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Partnership for Impact Event_Brussels-Nkonya

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"Partnering for Impact: IFPRI-European Research Collaboration for Improved Food and Nutrition Security" presentation by Ephraim Nkonya, IFPRI, on 25 November 2013 in Brussels, Belgium.

"Partnering for Impact: IFPRI-European Research Collaboration for Improved Food and Nutrition Security" presentation by Ephraim Nkonya, IFPRI, on 25 November 2013 in Brussels, Belgium.

Published in: Education, Technology, Business

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  • 1. Economic Impact of Land Degradation in the Himalayan region & Sub-Saharan Africa & policy implications Dr. Ephraim Nkonya1 Dr. Melanie Requier Desjardins2 Dr. Ho Young Kwon1 Professor Raghavan Srinivasan3 1 International Food Policy Research Institute 2 Researcher, Centre of Economics and Ethics for Environment and Development & member of the French Scientific Committee on Desertification (CSFD) 3 Texas A&M University
  • 2. Bhutan, in Pursuit of Happiness • Bhutan measures its economic development in terms of Gross Domestic Happiness (GPH) – Enhancing traditional values, improving people’s standard of living and environmental sustainability • 72% of land area covered with forest – Deforestation rate in 1990-2010 only 0.03% - mainly conversion to built land • 51% of land area protected • Ag land area only 1.8%, but employs 67% of population • Hydroelectric power (HEP) accounts for 22% of GDP – largest sector
  • 3. The cost of land degradation • Bhutan spends US$9.6 million to repair turbines damaged by sediment loading, which is 0.53% of country’s GDP – SLM reduces sediment loading by 50% Table 1: Impact of SLM on sediment loading, SWAT results orest Agriculture Citrus orchards Area in 000 Km2 26.31 1.22 0.039 Sediment under SLM T/ha 1.75 4.58 2.98 Baseline % Change Sediment T/ha 3.5 5.93 5.96 50% 23% 50%
  • 4. On-farm & off-farm benefits of Sustainable Forest Management (SFM) Benefit of SFM (million US$) in Bhutan The large off-benefit suggests The need for PES to farmers Practicing SLM 7.8 10.14 On-farm Off-site
  • 5. What can be done to achieve SFM? • Payment for ecosystem services (PES) with direct tangible benefits to land users – Currently DGPC pays the government 1% of its revenue for encouraging SFM but land users hardly link the PES to SFM • Turn publicly managed forests to community forests – this can increase forest density by 25% (Agarwal 2009 • Secure land tenure, access to roads & extension services enhance SLM
  • 6. Sub-Saharan Africa
  • 7. Economics of land degradation • We evaluate losses due to land degrading land management practices on crops. Empirical models used to determine impact of land management on maize yield • We use past studies and secondary to determine land degradation due to deforestation
  • 8. Crop loss due to land degrading practices • Annual yield loss: – Empirical model 2% for two thirds of farmers using low management practices – Long-term experiment, Kenya 4.6% • Such loss is enormous and has negative implications on achieving food security and poverty reduction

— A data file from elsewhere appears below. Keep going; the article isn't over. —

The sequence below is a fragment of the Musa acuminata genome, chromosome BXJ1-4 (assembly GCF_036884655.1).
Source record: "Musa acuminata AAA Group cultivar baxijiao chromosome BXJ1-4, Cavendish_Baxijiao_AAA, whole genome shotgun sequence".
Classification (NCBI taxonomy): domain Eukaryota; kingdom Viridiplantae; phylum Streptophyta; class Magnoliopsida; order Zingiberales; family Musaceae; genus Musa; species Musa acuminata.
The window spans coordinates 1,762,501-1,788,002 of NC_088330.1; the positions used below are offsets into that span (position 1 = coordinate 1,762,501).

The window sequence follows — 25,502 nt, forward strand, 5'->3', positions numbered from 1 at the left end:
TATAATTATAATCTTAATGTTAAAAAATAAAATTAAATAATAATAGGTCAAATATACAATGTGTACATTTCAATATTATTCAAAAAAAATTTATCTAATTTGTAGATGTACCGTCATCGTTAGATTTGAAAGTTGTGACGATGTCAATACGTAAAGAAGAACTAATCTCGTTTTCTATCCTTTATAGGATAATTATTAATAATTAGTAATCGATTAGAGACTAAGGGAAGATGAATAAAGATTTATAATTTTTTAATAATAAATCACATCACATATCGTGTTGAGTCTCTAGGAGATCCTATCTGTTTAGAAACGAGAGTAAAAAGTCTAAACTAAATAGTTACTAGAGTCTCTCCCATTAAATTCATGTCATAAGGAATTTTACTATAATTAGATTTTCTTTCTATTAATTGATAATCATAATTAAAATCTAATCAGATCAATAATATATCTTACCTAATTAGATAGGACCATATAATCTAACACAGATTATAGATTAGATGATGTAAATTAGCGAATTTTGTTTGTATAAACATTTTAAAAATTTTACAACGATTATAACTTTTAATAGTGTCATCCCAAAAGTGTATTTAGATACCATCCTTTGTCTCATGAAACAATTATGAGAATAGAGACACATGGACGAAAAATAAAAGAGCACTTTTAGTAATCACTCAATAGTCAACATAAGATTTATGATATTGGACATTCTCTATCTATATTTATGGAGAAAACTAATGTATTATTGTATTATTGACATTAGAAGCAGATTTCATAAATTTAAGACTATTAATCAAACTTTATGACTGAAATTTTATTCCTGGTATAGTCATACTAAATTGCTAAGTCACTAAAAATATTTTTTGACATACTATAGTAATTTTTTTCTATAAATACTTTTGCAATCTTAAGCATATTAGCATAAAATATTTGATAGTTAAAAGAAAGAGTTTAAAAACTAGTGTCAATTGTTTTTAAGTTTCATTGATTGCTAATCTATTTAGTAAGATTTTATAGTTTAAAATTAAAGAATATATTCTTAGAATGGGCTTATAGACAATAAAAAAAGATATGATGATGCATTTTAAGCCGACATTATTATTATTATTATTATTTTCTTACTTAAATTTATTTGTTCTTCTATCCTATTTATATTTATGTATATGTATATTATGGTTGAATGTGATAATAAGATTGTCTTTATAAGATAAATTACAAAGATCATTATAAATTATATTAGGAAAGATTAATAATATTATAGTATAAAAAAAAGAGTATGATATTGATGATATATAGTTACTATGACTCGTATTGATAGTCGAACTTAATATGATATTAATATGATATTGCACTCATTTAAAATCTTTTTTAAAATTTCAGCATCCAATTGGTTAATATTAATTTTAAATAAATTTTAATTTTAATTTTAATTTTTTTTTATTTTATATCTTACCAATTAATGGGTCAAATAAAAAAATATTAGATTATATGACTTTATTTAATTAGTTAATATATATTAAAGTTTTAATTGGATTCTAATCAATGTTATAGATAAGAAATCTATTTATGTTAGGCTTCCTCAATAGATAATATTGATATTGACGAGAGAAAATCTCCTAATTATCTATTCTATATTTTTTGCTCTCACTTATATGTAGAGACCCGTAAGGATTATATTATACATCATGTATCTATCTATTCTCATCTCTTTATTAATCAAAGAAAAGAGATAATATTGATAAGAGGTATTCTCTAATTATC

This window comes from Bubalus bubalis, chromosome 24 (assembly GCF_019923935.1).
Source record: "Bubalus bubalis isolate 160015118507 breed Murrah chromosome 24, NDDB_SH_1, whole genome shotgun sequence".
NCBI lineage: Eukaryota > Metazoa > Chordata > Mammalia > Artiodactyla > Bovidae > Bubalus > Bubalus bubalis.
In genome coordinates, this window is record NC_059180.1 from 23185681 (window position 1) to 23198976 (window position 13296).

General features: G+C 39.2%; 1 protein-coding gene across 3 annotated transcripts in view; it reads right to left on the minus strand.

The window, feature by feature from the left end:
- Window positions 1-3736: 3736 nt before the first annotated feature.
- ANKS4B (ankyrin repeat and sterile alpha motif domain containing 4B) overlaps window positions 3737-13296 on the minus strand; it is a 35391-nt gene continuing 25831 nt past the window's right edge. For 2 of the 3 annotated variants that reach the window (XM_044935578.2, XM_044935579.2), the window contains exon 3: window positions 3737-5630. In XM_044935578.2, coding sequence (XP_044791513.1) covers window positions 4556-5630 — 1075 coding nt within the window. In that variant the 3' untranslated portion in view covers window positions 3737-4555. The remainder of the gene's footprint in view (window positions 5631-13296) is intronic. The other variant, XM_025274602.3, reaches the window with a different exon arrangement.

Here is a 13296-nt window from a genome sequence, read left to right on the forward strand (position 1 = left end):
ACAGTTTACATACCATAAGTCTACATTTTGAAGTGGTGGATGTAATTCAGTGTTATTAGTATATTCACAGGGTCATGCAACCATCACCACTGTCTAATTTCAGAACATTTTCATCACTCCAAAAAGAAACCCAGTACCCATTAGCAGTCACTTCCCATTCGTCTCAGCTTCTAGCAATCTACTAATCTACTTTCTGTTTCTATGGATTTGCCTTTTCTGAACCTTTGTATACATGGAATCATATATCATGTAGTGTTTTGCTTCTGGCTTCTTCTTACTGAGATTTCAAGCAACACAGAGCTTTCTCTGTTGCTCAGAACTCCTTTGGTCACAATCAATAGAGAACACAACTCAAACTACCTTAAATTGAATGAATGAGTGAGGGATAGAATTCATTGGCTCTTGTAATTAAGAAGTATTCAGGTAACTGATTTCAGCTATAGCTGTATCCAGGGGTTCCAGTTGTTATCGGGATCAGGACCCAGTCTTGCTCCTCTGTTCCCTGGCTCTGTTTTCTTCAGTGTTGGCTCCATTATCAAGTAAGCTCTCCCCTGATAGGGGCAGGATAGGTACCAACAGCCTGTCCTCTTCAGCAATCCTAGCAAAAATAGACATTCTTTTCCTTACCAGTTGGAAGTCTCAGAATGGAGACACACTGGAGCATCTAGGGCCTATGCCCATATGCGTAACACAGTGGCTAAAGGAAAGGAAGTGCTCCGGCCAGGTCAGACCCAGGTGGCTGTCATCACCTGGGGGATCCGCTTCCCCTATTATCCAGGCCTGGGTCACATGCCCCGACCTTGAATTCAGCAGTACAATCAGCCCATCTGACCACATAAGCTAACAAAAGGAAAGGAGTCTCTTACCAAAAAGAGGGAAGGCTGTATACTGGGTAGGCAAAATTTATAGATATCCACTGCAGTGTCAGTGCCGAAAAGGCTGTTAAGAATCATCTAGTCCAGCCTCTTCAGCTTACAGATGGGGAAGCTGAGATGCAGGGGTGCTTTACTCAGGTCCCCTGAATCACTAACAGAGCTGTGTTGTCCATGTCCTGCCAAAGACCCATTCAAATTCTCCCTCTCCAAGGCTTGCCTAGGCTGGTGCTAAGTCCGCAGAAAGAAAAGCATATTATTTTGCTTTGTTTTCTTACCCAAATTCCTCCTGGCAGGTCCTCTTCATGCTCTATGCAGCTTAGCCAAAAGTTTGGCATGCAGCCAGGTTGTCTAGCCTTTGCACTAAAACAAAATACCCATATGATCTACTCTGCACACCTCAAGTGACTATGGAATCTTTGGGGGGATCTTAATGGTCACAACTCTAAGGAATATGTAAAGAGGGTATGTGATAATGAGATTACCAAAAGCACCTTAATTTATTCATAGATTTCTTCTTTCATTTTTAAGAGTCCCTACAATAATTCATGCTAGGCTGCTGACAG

• 9. Cropland change in SSA % change Country Botswana Guinea Ethiopia Senegal Equatorial Guinea Baseline, 1973-83 Endline, 1997-2007 Million ha Countries with declining cropland area 0.40 0.24 3.56 3.12 13.63 12.23 3.21 3.08 0.23 0.22 SSA countries with >70% increase in cropland area Benin 1.53 Ghana 3.54 Sierra Leone 0,51 Mauritania 0.22 Mali 2.01 SSA 103.97 2.73 6.34 0.98 0.45 5.17 202.36 -41 -12 -10 -4 -3 79 79 93 106 157 23 Botswana’s large investment into R&D partly explains the countries decrease in Crop land area
  • 10. Why farmers replace forests with cropland? Forest ecosystem value Sustainable timber harvesting Fuelwood NTFPs Genetic info Recreation Watershed benefits Climate benefit Existence value Tangible local benefits Global benefits US$/ha 1480 40 50 1500 236 47.5 1280 7 1570 2780 Ecosystem value of forest (US$/ha) Tangible local benefits Global benefits
  • 11. Tropical forest vs maize production Benefit (US$/ha) 1800 1600 1400 1200 1000 800 600 400 200 0 1570 Maize has greater returns than forest with no timber  deforestation  Farmer also need food more than forest products 573 90 Tangible local benefits (no timber) maize proudction Tangible local benefits (with timber)
  • 12. Cost of land Degradation in SSA
  • 13. Cost of desertification in North Africa The Cost of Desertification in North Africa : % of GDP 1,6 1,4 1,2 1 0,8 0,6 % of GDP 0,4 0,2 0 Algeria Sarraf, 2004 Tunisia Morocco Egypt
  • 14. Cost of land degradation in SSA Country, year Type of loss Cost AGDP Main Elements of Methodology Rwanda, 2003 Agriculture 3,5% Agr P ; loss of human productivity Ethiopia 2003 Agr, Livstk, For 4% Depth of soil and loss in productivity Ethiopia, 1986 Agriculture <1% Modelling of crop WRS Zimbabwe, 1994 Agriculture <1% Modelling of plants growth, erosion mapping Zimbabwe, 1992 Agriculture, Livestock 8% Cost of replacement, main soils and farms types Malawi, 1992 Agriculture 3% Modelling of soil losses and drop in productivity Berry et al. 2003, Bojo, 1996
  • 15. Implications • Direct and tangible local benefits should form basis of decision making • Incentives Build SLM on solid ground – effective governance • PES programs can enhance SLM – especially if they are grounded on local buyers and sellers of ecosystem services • R&D will help increase intensification – lead to saving the forests